During the last three months of pregnancy, antibodies from the mother are passed to her unborn baby through the placenta. This is known as passive immunity, because the baby has been given antibodies rather than making them itself. Antibodies are proteins that the immune system produces that help protect the body against invasions by bacteria or viruses.
The amount and type of antibodies passed to the baby depends on the mother’s own immunity. For example, if the mother has had chickenpox, she will have developed immunity against the condition, and some of the chickenpox antibodies will be passed to the baby. Conversely, if the mother had not had chickenpox, the baby will not be protected against that infection.
Immunity in newborn babies is only temporary and starts to decrease after the first few months. Breast milk contains antibodies, so babies who are breastfed have passive immunity for longer. In fact, colostrum, which is produced for the first few days following birth, is particularly rich in antibodies. Premature babies are at higher risk of developing infections as their immune systems are not as strong and they have not had as many antibodies passed to them. As newborn immunity is only temporary, it is important to begin childhood immunizations at about two months of age. This applies to babies who are premature or full-term.
The first immunization, given when the child is about two months old includes Pertussis (whooping cough) and Hib (Haemophilus influenza type b) as immunity to these conditions decreases the fastest. Passive immunity to measles, mumps and rubella (if the mother had experienced these infections) usually lasts for about a year, which is why the MMR vaccine is given just after your baby’s first birthday. Although many non-medical writers and bloggers insist that measles are “not a serious threat,” in 2014, there were 114, 900 measles deaths globally. This works out to about 314 deaths every day, or 13 deaths every hour. Today, measles is one of the leading causes of death among young children despite the fact that a safe and cost-effective vaccine is available. This is especially troubling for children immigrating to North America, and while measles was declared effectively eliminated from the United States in 2000, cases still occur when infected people arrive in the country. A series of measles outbreaks in the United States involving children adopted from China highlights the importance of vaccinations for any adopted child from overseas. These outbreaks occurred in 2004, 2006, and 2012. More recent outbreaks have also occurred here in the U.S.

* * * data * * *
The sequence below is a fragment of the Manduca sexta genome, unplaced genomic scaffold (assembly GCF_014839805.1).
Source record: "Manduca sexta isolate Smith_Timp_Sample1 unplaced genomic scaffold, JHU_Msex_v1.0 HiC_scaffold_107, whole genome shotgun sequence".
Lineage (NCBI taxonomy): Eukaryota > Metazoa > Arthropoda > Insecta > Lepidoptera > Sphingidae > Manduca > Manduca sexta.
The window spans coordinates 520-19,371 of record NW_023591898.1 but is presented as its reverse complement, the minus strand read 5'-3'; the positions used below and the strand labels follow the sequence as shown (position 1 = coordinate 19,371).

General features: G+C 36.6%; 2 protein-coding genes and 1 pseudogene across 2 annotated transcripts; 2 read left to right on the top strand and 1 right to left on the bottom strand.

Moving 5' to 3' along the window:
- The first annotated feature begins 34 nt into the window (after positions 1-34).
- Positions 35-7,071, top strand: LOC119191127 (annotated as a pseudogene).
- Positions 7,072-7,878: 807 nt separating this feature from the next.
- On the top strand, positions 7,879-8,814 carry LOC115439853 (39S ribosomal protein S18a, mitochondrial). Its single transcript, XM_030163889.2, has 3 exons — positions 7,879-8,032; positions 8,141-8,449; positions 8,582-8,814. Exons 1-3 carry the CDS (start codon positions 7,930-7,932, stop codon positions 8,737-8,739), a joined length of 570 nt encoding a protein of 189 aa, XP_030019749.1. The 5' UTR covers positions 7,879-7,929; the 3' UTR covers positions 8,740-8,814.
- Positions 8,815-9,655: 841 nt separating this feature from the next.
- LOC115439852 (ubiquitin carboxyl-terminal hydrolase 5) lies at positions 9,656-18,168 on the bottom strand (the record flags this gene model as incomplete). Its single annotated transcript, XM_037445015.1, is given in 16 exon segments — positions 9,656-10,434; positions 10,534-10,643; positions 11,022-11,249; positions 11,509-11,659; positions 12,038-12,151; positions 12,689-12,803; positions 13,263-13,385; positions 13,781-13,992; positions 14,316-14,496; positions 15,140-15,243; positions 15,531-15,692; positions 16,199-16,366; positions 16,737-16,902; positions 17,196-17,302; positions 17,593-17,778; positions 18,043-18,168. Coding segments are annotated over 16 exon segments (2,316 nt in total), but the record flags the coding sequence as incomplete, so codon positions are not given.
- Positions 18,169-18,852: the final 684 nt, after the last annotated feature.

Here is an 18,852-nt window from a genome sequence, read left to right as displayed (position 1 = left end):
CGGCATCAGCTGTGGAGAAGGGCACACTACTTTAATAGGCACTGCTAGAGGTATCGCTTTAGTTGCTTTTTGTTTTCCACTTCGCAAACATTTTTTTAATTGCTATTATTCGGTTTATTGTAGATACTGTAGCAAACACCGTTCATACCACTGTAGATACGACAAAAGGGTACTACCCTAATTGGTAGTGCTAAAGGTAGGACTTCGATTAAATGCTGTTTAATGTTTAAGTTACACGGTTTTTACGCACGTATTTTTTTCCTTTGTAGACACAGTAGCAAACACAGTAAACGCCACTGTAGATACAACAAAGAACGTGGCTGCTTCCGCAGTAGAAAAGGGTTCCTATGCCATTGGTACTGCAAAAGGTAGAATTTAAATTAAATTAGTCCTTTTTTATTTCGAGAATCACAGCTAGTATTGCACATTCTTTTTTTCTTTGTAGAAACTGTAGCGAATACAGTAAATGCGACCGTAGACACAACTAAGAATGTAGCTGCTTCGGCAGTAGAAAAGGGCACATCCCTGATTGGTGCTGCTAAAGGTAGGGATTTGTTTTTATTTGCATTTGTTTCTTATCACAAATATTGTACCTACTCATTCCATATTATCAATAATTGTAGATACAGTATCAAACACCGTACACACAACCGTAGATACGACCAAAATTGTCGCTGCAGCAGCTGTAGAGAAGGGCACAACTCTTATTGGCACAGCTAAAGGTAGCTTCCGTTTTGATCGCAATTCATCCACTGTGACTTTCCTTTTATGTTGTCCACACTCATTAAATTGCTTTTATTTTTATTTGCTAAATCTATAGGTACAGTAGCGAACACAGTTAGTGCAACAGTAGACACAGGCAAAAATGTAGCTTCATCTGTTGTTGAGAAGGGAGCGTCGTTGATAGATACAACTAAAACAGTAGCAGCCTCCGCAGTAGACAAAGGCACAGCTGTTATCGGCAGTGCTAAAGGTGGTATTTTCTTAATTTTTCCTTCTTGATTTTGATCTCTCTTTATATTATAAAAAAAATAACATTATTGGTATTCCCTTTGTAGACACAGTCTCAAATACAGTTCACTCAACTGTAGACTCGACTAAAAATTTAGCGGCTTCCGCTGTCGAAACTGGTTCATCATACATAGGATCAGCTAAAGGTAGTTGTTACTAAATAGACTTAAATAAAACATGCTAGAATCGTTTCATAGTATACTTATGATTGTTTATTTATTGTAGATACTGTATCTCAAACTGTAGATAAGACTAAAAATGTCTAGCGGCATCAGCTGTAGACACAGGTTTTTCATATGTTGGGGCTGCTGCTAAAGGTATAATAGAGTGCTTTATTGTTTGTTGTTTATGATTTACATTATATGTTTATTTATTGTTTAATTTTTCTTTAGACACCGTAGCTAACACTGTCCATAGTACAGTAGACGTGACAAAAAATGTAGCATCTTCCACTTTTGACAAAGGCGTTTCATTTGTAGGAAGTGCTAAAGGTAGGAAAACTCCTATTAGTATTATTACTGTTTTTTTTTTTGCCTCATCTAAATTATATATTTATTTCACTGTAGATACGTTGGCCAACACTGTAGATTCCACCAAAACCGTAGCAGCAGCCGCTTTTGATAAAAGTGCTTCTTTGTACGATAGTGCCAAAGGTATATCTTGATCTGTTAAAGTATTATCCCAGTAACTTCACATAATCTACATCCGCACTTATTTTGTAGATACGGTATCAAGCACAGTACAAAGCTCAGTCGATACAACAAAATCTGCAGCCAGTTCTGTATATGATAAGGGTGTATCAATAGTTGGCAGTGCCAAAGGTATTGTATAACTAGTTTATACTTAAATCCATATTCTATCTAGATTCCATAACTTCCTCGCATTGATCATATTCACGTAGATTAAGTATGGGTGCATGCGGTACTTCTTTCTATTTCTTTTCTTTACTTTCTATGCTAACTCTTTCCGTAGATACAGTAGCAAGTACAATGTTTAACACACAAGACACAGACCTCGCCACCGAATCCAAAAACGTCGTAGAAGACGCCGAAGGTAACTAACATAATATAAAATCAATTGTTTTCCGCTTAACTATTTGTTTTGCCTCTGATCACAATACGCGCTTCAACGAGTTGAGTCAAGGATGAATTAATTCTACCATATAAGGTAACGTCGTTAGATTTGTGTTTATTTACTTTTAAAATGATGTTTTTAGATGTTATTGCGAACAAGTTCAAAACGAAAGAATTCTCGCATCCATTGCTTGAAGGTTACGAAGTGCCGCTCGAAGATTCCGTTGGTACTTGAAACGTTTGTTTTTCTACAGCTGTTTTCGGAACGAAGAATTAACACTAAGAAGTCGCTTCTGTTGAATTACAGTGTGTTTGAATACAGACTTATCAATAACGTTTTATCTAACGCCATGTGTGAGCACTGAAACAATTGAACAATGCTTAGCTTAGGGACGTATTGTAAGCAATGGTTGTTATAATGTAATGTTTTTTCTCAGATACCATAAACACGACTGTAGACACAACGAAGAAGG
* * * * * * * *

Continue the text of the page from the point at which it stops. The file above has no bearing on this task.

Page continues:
In the first half of 2016, 48 people from 13 states including Alabama, Arizona, California, Colorado, Florida, Georgia, Hawaii, Illinois, Massachusetts, Minnesota, Tennessee, Texas, and Utah. In 2015, 189 people from 24 states and the District of Columbia were reported to have measles due to an outbreak at an amusement park in California. In 2014, the United States experienced a record number of measles cases: 667 cases from 27 states were reported to the CDC’s National Center for Immunization and Respiratory Diseases (NCIRD). In 2014, there were 23 measles outbreaks were reported, including 383 cases among unvaccinated Amish communities in Ohio. Many of the 2014 cases in the U.S. were found to have been linked to an outbreak in the Philippines. In 2013, the U.S. experienced 11 outbreaks, three of which had more than 20 cases, including one outbreak of 58 cases. In 2011, more than 30 countries in the Europe reported increases in measles outbreaks, and France experienced a significant outbreak (most of the cases that were brought to the U.S. in 2011 originated in France). The increase in cases in 2008 was the result of spread in communities with groups of unvaccinated people.
Although self-proclaimed “Naturopathic Doctors” will argue that measles in no longer a dangerous infection, they rarely care to talk about the complication or the statistics. The facts remain that babies born infected with measles have a 1 in 10 chance of ear infections and that these infections can result in permanent hearing loss. Measles has been associated with premature birth and low birth weight in pregnant. The dangers are not limited to new bourns. As many as one out of every 20 children with measles gets pneumonia, the most common cause of death from measles in young children. About one child out of every 1,000 who get measles will develop encephalitis (swelling of the brain) that can lead to convulsions and can leave the child deaf or with intellectual disability. Approximately two children out of every 1,000 who get measles will die from the infection.
If you survive a case of infant measles, you are hardly out of the woods. Subacute sclerosing panencephalitis (SSPE), commonly known as Dawson’s Encephalitis, is a rare, progressive neurological disorder of children and young adults that affects the central nervous system (CNS). It is a slow, but persistent, and eventually fatal viral infection caused by the measles virus. Because of the wide use of vaccines, fewer than 10 cases per year are reported in the United States. The incidence of SSPE declined by at least 90 percent in countries that have practiced widespread immunization with measles vaccine. However, the incidence of SSPE is still high in developing countries such as India and Eastern Europe.
SSPE generally develops 7 to 10 years after a person has measles, even though the person seems to have fully recovered from the illness. Since measles was eliminated in 2000, SSPE is rarely reported in the United States, however, as measles makes its comeback, expect cases of SSPE to begin to appear. Among people who contracted measles during the resurgence in the United States in 1989 to 1991, 4 to 11 out of every 100,000 were estimated to be at risk for developing SSPE. The risk of developing SSPE is elevated for persons who were infected with measles before the age of two years.